The decision to limit mercury provides cover for utilities reluctant to spend on controlling NOx and SO2, while boosting other companies
Letting Go of Electric Generation
for all three segments are nearly identical,
Electric Generating Segment
Risk vs. Concentration of Generating Assets
Median Asset Beta
High Concentration .31
Medium Concentration .29
Low Concentration .31
suggesting that the market does not currently differentiate between the risk characteristics of companies with 70 percent of their assets in generation and those with 70 percent of their assets in distribution. Going forward, the market probably should, or it could get caught again. More important, utilities should employ different asset betas in making capital investment decisions. The trouble is, we cannot directly measure the asset betas, or risk, of the functional utility segments. However, an indirect measurement will point you in the right direction.
We have calculated betas over time for the three industries that arguably can serve as proxies for the three electric utility functions: 1) independent power (for generation), 2) gas pipelines (for electric
Industry Segment Betas
Market Proxies (Medians)
Asset Equity Implied
Industry Beta Beta COE (%)
Independent Power 0.96 1.23 16.9
Gas Transmission 0.44 0.59 12.3
Gas Distribution 0.26 0.37 10.5
transmission), and 3) gas distribution (for electric distribution). Graph 2 shows the betas for these proxy industries over the recent past. The data is instructive. The independent power industry (IPPs), without a franchise, emerges as the riskiest. More interesting, IPPs have become riskier with the sunset of state-mandated contracts. The gas pipeline industry, with its various diversification schemes and vertical integration, was exceedingly risky 15 years ago. However, as that industry has begun serving more of a merchant function, the associated risk has fallen. The gas distribution industry (LDCs) operated in a relatively low-risk environment 15 years ago. Today LDCs carry even less risk, having survived Federal Energy Regulatory Commission Order 636 without much pain. (It is worth noting that a number of studies actually predict an increase in the theoretical COE for the gas distribution industry, since it can no longer count on pipelines as exclusive providers of gas. To date, however, this prediction has not come to pass.)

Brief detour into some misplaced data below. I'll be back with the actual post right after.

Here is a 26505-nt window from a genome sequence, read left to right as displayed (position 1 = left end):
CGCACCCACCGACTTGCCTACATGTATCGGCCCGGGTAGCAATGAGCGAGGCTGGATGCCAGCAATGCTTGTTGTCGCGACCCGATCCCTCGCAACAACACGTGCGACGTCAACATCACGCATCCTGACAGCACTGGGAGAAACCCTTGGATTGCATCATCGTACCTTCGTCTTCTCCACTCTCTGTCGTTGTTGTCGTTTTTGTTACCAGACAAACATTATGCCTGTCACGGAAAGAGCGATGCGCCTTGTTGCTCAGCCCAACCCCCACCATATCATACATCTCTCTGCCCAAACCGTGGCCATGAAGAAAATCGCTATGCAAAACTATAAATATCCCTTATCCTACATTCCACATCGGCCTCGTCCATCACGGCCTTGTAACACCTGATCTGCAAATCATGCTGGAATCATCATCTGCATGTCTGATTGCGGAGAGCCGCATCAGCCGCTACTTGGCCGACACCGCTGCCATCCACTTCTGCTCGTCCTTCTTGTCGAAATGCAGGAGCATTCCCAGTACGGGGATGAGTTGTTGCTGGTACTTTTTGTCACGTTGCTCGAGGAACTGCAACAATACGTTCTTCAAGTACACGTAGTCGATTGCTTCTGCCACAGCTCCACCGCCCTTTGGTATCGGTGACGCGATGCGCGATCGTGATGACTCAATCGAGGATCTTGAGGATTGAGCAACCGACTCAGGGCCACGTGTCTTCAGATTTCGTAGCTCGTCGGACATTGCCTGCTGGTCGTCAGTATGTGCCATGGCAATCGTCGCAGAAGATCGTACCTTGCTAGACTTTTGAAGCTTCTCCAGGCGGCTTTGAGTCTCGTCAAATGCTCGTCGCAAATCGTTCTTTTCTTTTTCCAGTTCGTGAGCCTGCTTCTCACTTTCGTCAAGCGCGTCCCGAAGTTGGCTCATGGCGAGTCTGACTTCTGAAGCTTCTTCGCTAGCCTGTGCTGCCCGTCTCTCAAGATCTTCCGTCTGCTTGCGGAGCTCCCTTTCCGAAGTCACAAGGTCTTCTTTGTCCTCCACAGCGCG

Table 2 shows the current asset betas and the resultant equity betas and COE for each of these proxy industries.
Taken at face value, this data implies that an electric utility with an 11 percent allowed ROE should not invest in generation, but in distribution. The flipside is even more difficult to stomach; only those companies with ROEs well above the industry average should invest in generation. An exception might exist for an electric utility that holds a very unique fuel or portfolio advantage, which it then can direct to
its generation business and can retain for its shareholders.
The stark reality is sobering: Many an electric company should exit some aspect of the generation business, unless allowed ROEs go up or that company possesses a unique skill set that can help it cut the COE.
But do we conclude that most utilities should simply abandon
a large component of rate base and employee headcount? No, although various intermediate steps can lower a utility's cost of service and COE. In sequence